Healthier Dry Cleaning: Non-Toxic Ways to Lower Risks
Chemicals used in dry cleaning clothes have long been linked to health concerns for both people and the environment. Perchloroethylene (“perc” for short) is most commonly used in this process. Federal regulatory agencies have documented myriad negative effects from exposure to the petroleum-based solvent.
The U.S. Occupational Safety and Health Administration links it to dizziness, blurred vision, loss of coordination and other nervous system effects, including memory loss. The U.S. Environmental Protection Agency calls perc a likely human carcinogen “by all routes of exposure.” The EPA also warns that the chemical can leak into the ground, contaminating water supplies, and react in the air to form smog, which has been associated with respiratory effects.
Earthtalk.org suggests there are safer alternatives through products and processes used by independent “green” dry cleaners nationwide. These include a biodegradable liquid silicone—essentially liquefied sand—which doesn’t chemically react with fabric fibers. It’s safe to use on delicate garments like beads, lace, silk and cashmere, and won’t cause shrinkage. GreenEarthCleaning.com includes a store locator function.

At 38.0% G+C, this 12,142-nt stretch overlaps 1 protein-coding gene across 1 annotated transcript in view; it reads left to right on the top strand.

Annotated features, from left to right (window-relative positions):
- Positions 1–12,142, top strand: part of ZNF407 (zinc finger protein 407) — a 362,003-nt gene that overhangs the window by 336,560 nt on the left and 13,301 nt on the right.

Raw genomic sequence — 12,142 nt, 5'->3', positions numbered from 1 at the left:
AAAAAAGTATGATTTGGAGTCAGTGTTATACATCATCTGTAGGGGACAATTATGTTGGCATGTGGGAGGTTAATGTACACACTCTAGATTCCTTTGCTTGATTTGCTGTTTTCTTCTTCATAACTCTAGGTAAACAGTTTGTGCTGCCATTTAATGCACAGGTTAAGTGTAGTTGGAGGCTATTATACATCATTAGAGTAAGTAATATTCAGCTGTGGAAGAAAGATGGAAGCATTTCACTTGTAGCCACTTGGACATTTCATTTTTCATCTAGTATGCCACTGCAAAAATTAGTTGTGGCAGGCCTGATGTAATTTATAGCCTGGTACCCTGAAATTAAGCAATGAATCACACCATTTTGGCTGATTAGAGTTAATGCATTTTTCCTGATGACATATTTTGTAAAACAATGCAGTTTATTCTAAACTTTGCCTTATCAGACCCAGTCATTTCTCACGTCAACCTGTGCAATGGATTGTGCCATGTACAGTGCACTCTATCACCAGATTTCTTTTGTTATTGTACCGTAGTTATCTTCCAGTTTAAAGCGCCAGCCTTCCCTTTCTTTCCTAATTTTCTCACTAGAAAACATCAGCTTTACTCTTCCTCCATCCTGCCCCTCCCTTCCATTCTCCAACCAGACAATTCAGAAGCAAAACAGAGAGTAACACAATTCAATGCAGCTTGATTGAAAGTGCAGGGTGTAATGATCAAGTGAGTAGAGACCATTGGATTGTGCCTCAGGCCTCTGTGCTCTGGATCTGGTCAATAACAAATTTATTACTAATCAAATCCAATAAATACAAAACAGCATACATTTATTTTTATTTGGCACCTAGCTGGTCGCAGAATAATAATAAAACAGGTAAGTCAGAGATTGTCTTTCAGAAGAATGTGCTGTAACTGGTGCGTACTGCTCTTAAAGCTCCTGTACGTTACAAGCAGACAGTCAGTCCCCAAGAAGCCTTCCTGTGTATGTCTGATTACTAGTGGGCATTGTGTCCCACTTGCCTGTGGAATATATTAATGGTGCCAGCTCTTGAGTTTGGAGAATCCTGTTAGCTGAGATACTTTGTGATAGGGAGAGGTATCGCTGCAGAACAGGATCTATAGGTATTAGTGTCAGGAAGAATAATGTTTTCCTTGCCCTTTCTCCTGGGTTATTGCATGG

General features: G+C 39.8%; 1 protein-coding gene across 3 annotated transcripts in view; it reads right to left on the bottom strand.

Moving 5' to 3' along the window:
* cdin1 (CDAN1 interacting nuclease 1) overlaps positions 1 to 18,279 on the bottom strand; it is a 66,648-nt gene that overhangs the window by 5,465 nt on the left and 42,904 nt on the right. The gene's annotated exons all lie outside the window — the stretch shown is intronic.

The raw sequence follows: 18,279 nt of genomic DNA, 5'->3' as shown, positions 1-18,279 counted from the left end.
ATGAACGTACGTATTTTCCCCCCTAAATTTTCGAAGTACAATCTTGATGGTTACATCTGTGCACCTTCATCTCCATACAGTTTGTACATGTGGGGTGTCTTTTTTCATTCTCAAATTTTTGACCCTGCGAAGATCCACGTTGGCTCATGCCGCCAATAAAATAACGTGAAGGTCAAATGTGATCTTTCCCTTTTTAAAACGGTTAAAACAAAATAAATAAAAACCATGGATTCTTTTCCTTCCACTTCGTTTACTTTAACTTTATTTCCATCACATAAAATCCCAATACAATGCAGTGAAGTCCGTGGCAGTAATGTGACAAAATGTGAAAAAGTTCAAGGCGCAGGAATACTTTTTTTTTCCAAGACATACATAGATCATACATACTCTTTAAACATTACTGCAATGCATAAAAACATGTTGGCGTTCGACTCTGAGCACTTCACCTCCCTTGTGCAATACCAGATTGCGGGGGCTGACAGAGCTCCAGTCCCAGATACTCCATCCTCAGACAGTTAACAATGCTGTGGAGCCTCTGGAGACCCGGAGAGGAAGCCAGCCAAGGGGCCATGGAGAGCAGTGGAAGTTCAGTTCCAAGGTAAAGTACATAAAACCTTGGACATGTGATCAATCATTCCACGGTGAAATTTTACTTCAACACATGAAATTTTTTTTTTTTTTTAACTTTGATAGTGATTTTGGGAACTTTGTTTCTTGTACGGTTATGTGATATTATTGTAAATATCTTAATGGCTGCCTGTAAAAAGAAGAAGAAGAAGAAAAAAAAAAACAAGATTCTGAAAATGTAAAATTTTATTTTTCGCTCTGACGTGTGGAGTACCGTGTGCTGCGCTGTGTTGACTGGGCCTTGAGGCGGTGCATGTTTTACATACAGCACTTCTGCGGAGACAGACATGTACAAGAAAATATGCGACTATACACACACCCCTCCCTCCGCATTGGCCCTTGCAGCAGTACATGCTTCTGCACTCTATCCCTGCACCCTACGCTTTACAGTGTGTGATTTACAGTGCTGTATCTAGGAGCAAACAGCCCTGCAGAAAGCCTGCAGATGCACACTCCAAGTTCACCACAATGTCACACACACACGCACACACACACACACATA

Another good option is wet cleaning, whereby fabric is laundered in a computer-controlled washer and dryer that uses water—along with specialized soaps and conditioners instead of solvents—and spins its contents much more slowly than a typical home washing machine.
Because wet cleaning is free of hazardous volatile organic compounds like those in perc, it eliminates health and safety risks, as well as environmental hazards associated with traditional dry cleaning, according to GreenAmerica.org. As an added benefit, the equipment and operating costs are lower. While the biggest disadvantage to wet cleaning is that it produces waste water, it’s still a highly energy-efficient method.
Another method is liquid carbon dioxide (CO2) cleaning, in which some commercial cleaners use the pressurized gas in combination with other gentle cleaning agents to dissolve and remove dirt, fats and oils in clothing instead of using perc; or consider simply handwashing delicate clothes and fabrics in a mild, non-toxic detergent, and then hanging them outside to dry.
This article appears in the April 2019 issue of Natural Awakenings.